The accidental fashionista
However much you dress it up, the fashion business is all about selling clothes. Thus in articles about fashion there tends, somewhere along the line, to be a pitch. Usually this gets buried near the end, but with Lulu Kennedy it’s illustrative to give the sell marquee billing.
On a car park bench, behind her office on Brick Lane, London, this new mother is describing her clothes collection, Lulu & Co. This was born in 2010 as an adjunct to Fashion East, the three-designerper-show London Fashion Week incubator she has run since 2000 – and which has provided a vital leg up for now-thriving labels including Holly Fulton, House of Holland, Gareth Pugh, Marios Schwab and Louise Goldin.
That first collection was supposed to be a one-off – “10 collections by 10 designers” – says Kennedy in her surprisingly quiet default tone. When it sold, the retailers asked for more, and now it’s taken off – with a full collection of its own on the LFW roster. “It’s like a lot of things in my life that seem to just happen. And which are fun.” Lulu & Co’s success, which Kennedy makes sound as accidental as finding a fiver behind the sofa, means it is now sold at Liberty, Net-à-porter.com and beyond. This “is kind of a surprise”, she says.
The new autumn/ winter range whimsically features rainbows, in honour of her six-monthold daughter Rainbow, who is in Fashion East’s HQ asleep on a Louise Gray MA show coat. Today, Kennedy wears a rainbow jumper above a pair of Topshop maternity jeans so comfortable she hasn’t traded them in yet. Of her collection – as well as of her position as an MBE-wielding key influence in London fashion, she says: “I sort of landed in these situations and was very lucky.”
Oh come off it, I think: surely all this softly spoken, it’s-allserendipity stuff is shtick. Successful labels are cynically marketed. Surely you don’t become the queen of east London’s fiercely competitive fashion scene without chopping off a few heads along the way.
Kennedy was born in Newcastle, and raised in Devon in the wake of her father’s job as a teacher. She fondly describes her parents as hippies. There were occasional uprootings to Sicily or Ibiza before penniless returns. As a student she decamped to Naples, before returning to London in the Nineties. “I was working in an art gallery on Brick Lane. The owners had just bought the Old Truman Brewery – 11 acres of empty warehouses. They had seen me around and asked me to work for them. I knew artists and designers and started renting them studios. That snowballed and we ended up hosting shows.”
Her very first show was Hussein Chalayan in September 1997: “It was insane. One of his most conceptual, with the wooden coneheads. That gave me the bug.”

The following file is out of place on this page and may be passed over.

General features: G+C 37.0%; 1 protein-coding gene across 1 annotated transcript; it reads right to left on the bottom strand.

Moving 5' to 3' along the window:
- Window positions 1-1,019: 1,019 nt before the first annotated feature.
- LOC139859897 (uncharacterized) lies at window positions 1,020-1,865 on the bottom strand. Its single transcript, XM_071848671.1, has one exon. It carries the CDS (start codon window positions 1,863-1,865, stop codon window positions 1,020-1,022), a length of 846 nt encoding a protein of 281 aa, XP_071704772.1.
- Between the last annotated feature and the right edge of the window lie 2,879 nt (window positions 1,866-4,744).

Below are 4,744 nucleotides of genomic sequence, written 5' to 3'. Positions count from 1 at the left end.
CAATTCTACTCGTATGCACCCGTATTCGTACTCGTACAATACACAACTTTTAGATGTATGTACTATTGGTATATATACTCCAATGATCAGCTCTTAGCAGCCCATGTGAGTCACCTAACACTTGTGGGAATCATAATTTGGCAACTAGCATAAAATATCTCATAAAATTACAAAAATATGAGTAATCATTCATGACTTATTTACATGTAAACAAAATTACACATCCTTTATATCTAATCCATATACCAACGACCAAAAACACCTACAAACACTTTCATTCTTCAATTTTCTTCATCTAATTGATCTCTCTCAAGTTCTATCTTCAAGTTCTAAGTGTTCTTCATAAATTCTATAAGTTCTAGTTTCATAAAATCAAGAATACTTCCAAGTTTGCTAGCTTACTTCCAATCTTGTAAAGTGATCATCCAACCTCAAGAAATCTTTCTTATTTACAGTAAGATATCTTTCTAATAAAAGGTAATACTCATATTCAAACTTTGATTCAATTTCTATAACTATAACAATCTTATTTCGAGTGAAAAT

Not long after the owners came back: “They said ‘you know a lot of young designers and are always helping them out, bunging them a free venue: why don’t you do it as a proper project?’ So we did. We found sponsors, gave out bursaries, got experts in to give them advice. Obviously, I didn’t have advice to give at that stage.”
Kennedy is commonly characterised as the fairy godmother of London fashion, thanks to the support her bursaries (funded by the Brewery and now Topshop) she and her panels of experts give young hopefuls. She is also free with her advice. “I think I’ve got a big sister complex. I’m always ‘why don’t you just do that – it works!’.” She is indeed the eldest of four siblings, and always used to dress up her brother: “Poor thing – I probably wanted him to be a girl.”
Around 40 designers have benefited from her big sistering, although Kennedy says she has not counted. Since 2005, she has also overseen MAN, the menswear brother to Fashion East. And not all of her graduates have reached fashion stardom. She says: “You can’t fake talent. So the ones that have made it, you could tell they might make it from the start. But that’s not everything: they have to have the determination and the drive to make it as well. And they have to have the desire to make their own business rather than to work for someone else.”
So following further examination I concede Kennedy’s spiel might just be for real: her success really is propelled only by her own benevolence. She checks her phone for Rainbow updates, and we get up from our benches. I wonder, as she has all those menswear stars of the future incubating at MAN, whether there will be some Lulu & Co for the chaps at some point. “Erm,” she says with a tilt of her head: “I hadn’t thought of that.”